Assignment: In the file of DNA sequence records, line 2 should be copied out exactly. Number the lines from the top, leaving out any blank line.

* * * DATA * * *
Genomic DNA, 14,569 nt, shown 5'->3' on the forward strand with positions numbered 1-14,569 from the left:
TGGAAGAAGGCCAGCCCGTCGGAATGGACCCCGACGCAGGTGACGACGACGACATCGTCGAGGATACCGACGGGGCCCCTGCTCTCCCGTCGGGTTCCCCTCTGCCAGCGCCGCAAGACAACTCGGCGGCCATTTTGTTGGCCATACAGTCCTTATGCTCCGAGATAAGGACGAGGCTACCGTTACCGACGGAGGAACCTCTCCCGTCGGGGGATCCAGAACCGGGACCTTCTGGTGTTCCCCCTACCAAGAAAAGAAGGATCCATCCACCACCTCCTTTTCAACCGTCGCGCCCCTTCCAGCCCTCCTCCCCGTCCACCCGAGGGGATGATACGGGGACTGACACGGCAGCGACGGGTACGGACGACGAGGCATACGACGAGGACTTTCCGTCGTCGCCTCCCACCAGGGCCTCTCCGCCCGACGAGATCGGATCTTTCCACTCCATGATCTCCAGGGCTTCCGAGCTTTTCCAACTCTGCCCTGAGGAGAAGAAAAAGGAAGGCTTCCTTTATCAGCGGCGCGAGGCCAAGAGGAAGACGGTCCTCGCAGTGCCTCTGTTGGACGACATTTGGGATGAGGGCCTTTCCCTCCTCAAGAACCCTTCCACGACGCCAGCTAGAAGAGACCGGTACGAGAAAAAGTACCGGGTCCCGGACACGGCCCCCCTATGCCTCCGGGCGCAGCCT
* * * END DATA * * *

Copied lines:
TGGAAGAAGGCCAGCCCGTCGGAATGGACCCCGACGCAGGTGACGACGACGACATCGTCGAGGATACCGACGGGGCCCCTGCTCTCCCGTCGGGTTCCCCTCTGCCAGCGCCGCAAGACAACTCGGCGGCCATTTTGTTGGCCATACAGTCCTTATGCTCCGAGATAAGGACGAGGCTACCGTTACCGACGGAGGAACCTCTCCCGTCGGGGGATCCAGAACCGGGACCTTCTGGTGTTCCCCCTACCAAGAAAAGAAGGATCCATCCACCACCTCCTTTTCAACCGTCGCGCCCCTTCCAGCCCTCCTCCCCGTCCACCCGAGGGGATGATACGGGGACTGACACGGCAGCGACGGGTACGGACGACGAGGCATACGACGAGGACTTTCCGTCGTCGCCTCCCACCAGGGCCTCTCCGCCCGACGAGATCGGATCTTTCCACTCCATGATCTCCAGGGCTTCCGAGCTTTTCCAACTCTGCCCTGAGGAGAAGAAAAAGGAAGGCTTCCTTTATCAGCGGCGCGAGGCCAAGAGGAAGACGGTCCTCGCAGTGCCTCTGTTGGACGACATTTGGGATGAGGGCCTTTCCCTCCTCAAGAACCCTTCCACGACGCCAGCTAGAAGAGACCGGTACGAGAAAAAGTACCGGGTCCCGGACACGGCCCCCCTATGCCTCCGGGCGCAGCCT